May or early June (or even up to July) would have been infinitely better times to test out better positions and contact points because your body has time to adjust during the heavy duty training leading up to the season.
But experimentation isn’t just limited to fit. Now is also a great time to play around with other components. Right now, Kate and I are playing around with different pedals after using the same brand for four years. We were lucky enough to borrow a few demo sets of a model we’re interested in, and we want to see what we would have to deal with in terms of clearance, spring tension, and adjustability. (On a side note, May and June in the Mid-Atlantic and New England are perfect months for testing parts in the mud).
If you’re surrounded by a friendly ’cross community, now might be a time to see if a buddy will lend you their tubeless wheels for a weekend, or there is a shop nearby that has a great demo saddle program, for a few examples.
August and early-September are great for perfecting your personal limits around corners, but May and June are better for feeling how new technology feels beneath you. Are disc brakes worth the investment in a new bike? Does a 1x drivetrain live up to the hype? Does the new AX suspension fork change the game of cyclocross? While there are plenty of great review sites to give you some direction, these questions are more personal than some bike manufacturers would have you believe, both from the view of your skill level and your wallet.
One word of warning relating to the last topic: While a new upgrade might be a fun treat, don’t treat it like it will be the savior of your next season. A set of team edition tires won’t suddenly make you ride like Wout Van Aert. Even if you flatted your clincher tubes in every race last year and are upgrading to tubular or tubeless wheels, you should still heavily invest in training your weaknesses, which in this case might be line selection, body posture, or general bike handling that is causing all of these mechanicals.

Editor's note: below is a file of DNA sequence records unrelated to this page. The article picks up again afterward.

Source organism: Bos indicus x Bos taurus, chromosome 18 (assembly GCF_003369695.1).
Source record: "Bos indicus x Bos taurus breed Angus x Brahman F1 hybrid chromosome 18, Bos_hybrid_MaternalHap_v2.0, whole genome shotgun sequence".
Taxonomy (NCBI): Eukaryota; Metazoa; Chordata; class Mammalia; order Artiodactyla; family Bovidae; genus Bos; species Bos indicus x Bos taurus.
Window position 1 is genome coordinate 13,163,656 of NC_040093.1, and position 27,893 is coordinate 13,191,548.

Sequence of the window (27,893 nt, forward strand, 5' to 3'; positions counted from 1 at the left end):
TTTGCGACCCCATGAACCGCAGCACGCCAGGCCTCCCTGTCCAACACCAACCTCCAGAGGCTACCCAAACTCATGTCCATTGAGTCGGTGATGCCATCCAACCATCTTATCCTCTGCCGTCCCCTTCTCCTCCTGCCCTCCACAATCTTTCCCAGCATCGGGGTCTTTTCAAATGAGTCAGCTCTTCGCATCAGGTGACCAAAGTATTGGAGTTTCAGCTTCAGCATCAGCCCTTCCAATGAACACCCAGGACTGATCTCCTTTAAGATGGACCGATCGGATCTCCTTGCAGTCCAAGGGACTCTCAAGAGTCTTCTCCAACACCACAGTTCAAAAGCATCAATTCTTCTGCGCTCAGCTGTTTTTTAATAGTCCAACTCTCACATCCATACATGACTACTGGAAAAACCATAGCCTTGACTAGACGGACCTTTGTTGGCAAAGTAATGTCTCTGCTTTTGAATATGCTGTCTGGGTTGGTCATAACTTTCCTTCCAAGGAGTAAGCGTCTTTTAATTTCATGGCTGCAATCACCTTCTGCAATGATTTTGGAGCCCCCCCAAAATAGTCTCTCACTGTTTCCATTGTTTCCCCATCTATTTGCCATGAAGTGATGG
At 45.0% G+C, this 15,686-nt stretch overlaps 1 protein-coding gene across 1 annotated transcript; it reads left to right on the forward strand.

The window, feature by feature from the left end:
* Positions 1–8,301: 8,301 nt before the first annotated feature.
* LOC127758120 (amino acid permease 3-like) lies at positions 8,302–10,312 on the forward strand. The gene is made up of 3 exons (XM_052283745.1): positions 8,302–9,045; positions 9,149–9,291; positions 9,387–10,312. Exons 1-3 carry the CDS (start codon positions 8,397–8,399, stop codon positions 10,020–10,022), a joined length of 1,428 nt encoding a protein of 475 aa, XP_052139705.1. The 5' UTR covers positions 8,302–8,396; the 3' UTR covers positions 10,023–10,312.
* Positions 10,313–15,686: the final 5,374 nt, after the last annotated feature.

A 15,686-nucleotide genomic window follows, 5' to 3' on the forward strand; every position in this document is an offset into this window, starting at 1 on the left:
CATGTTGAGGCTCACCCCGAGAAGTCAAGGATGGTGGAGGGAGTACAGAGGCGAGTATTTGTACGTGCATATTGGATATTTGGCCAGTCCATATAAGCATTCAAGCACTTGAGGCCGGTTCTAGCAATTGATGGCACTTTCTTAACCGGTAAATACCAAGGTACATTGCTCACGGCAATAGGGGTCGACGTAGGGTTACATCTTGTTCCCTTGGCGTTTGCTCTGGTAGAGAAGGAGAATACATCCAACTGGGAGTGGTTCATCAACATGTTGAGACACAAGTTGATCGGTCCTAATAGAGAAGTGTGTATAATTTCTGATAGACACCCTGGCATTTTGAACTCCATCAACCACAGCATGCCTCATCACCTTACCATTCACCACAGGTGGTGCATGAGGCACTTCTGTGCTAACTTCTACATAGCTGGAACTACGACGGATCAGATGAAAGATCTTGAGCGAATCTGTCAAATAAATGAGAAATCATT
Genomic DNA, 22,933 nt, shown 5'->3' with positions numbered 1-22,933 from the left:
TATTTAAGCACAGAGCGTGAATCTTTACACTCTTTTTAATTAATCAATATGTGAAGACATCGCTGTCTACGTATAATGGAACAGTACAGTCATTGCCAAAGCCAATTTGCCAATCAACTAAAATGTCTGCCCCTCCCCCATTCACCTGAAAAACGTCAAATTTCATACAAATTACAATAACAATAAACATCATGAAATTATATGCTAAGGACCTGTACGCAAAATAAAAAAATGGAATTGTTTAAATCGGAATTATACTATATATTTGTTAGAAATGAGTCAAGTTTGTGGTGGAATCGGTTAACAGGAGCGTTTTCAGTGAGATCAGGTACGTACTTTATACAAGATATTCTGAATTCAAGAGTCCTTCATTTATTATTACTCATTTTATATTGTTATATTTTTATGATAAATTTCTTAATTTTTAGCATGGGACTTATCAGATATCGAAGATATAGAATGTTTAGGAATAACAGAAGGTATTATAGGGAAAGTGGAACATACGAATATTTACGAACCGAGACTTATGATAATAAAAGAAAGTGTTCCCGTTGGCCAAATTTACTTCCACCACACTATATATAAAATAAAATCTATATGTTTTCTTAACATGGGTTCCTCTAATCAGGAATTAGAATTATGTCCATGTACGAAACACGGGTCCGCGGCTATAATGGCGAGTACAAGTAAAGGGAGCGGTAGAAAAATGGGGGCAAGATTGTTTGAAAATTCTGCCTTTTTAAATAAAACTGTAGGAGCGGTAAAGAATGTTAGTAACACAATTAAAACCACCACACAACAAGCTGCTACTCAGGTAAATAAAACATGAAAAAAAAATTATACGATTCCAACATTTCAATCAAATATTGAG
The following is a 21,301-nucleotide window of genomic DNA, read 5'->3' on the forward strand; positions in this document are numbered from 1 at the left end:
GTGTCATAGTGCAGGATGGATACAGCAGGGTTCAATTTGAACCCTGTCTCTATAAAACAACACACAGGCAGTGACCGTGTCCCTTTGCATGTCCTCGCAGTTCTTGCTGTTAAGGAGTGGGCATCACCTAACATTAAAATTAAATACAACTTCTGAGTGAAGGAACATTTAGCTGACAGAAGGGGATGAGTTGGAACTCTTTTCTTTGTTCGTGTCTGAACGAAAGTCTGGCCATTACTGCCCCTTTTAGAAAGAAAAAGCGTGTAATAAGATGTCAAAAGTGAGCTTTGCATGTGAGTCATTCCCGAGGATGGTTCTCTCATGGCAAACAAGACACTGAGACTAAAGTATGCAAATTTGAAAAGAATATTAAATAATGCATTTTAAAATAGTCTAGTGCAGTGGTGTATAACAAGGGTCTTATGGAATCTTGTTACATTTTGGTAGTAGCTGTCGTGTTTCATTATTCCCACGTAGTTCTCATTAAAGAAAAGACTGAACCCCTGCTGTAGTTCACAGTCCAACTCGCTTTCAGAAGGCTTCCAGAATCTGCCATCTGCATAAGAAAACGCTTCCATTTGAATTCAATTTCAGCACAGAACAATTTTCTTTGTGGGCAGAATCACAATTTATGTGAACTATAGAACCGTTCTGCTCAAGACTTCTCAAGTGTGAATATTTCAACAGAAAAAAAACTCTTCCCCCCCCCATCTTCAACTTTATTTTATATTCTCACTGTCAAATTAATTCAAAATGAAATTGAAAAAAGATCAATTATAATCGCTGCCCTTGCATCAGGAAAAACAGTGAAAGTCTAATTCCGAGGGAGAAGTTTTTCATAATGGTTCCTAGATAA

In my experience, those who treat part upgrades as the sole motivational tools for their upcoming season often get disappointed and super demotivated early in the season once they discover that they are stuck in a similar rut as the previous year.*
This time of experimenting doesn’t even have to do with taking out your wallet for professional fits or components. Maybe now is the time to simply go out one weekend with a pump (and, if you have clincher tires, a few spare tubes) and test out drastically different tire pressures. Now is a much better time to see what different pressures mean for your riding to give you a little bit of free speed for the season ahead.
* (I really hate how inappropriate it would be to make a cyclocross joke about “committing to the rut you’re stuck in” here.)
3) “Creating a routine.”
Now is usually the time where Kate and I start transforming our loose structured base miles to a more carved out routine, even if the overall intensity level remains light.
Around mid-June, we start getting really heavy into strength training for the cyclocross season, which means hitting the free weights and getting on the trainers for some single leg drills. Breaking into these interval sessions from nothing can not only be a shock to the body, but also the schedule.
Setting aside a few times per week now, even if it is only to ride in the lower zones, is a good way to test your schedule for potential flaws before the harder workouts start, as well as figure out which days are best for the family/friend/workplace schedule.
Some of the best exercises during these times don’t necessarily have to be on the bike. After all, cyclists tend to ignore a few well-balanced exercises during the season, especially stretching and core workouts. Now might be the best time to force these into your schedule, which won’t just help you build a routine, but will also help you create a more powerful pedal stroke and prevent possible injuries. (Be sure to check out our article on glute exercises for cyclists, as well as proper deadlift and ab rollout exercises for some off-the bike ideas.)
Then again, if this is your first season, or you’re simply just dying to get back on the cyclocross bike, you won’t find much of an argument from us! Sometimes, just getting a leg over your CX rig and going through the motions of dismounting, remounting, and cornering, is the best medicine for the late spring blues. You may even consider coming to one of our cyclocross practices, which will begin this Sunday, May 28th at 7:00 am at Liberty State Park, in full view of the Statue of Liberty and Ellis Island.